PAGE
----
Neil Young’s Chrome Dreams II is the kind of record that threatens to be weighed down by its own odd mythology. The album is the sequel to a record that doesn’t actually exist, referencing the name of a collection of recordings that Young shelved in the 70s. Given its strange pedigree, and perhaps more importantly the prolific Young’s recent string of middling albums, Chrome Dreams II seems doomed to be underwhelming.
Remarkably, though, Chrome Dreams II succeeds in transcending both its own mythology and Young’s iconoclasm. He retreats from his recent embrace of single-genre discs like the often plodding guitar rock of Glendale and the clunky country of Prairie Wind. Instead, Chrome Dreams II, in spite of its amalgam of genres, is an exhilarating return to form.
The disc begins with a duo of country-rock tracks that, perhaps because of their vintage (a number of the album’s tracks were penned or recorded in the mid-80s), immediately restore the missing sense of poignancy that has marred Young’s recent output. The lush production is simple and superb, particularly on the opener, ‘Beautiful Bluebird.’ Understated slide guitar mixes beautifully with Young’s voice and harmonica to create a sonic palette of startling richness.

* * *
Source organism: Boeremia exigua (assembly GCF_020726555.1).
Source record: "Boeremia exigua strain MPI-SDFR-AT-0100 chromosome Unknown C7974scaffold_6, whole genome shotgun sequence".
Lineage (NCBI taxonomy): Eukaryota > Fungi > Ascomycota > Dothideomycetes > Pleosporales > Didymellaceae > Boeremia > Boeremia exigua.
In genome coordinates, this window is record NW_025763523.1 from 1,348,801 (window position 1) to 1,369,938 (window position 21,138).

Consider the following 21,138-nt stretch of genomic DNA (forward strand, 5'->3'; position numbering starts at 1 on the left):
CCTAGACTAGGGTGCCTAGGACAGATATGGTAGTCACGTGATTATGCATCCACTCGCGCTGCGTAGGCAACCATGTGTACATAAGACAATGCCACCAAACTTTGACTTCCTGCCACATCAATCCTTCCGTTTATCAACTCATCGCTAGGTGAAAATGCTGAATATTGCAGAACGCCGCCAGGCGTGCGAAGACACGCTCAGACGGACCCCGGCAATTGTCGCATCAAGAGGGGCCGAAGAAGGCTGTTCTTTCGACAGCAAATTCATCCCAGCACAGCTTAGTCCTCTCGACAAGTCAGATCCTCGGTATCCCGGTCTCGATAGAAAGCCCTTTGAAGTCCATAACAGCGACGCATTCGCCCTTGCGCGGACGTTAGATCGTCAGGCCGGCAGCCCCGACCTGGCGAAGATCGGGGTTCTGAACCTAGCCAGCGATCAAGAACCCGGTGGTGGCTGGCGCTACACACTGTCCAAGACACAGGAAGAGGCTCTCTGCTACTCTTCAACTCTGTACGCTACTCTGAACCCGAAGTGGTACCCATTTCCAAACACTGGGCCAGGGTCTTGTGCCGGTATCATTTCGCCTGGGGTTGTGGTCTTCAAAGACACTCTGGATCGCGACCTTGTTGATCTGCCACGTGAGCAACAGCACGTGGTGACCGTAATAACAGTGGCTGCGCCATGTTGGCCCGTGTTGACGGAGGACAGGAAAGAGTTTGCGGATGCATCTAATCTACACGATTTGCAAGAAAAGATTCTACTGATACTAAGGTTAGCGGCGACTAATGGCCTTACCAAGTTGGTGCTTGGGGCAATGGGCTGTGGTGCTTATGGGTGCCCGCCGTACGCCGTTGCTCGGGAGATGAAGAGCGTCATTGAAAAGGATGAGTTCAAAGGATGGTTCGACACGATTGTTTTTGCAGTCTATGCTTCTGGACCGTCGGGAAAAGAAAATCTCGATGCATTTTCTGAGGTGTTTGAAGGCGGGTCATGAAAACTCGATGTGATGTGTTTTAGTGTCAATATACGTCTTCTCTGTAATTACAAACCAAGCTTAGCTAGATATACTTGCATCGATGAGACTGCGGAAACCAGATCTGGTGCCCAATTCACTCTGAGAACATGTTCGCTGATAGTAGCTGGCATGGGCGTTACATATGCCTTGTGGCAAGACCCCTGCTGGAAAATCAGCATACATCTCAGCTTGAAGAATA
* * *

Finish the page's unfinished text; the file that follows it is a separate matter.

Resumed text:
But the album’s first two cuts are merely opening salvos. The record’s high point comes early on, in the form of ‘Ordinary People’. This legendary track, at least among ardent fans, was recorded in 1988 and its appearance here is its first official release. Clocking in at 18 minutes and 13 seconds, the song is a rock and roll tour de force: an anthemic and bombastic populist declaration, complete with blaring horns and fiery guitar solos.
Elsewhere, the genre-hopping continues, meandering from noisy rock to more subdued country and folk. But what the album lacks in musical cohesiveness it makes up for in Young’s unifying lyrical theme of spirituality, striking an appealing positivist pose.
With Chrome Dreams II, Young has made an utterly beautiful record that happily avoids the pretensions that might be attached to an album with such a strange and storied history. Here’s to hoping we don’t have to wait too long for a worthy sequel.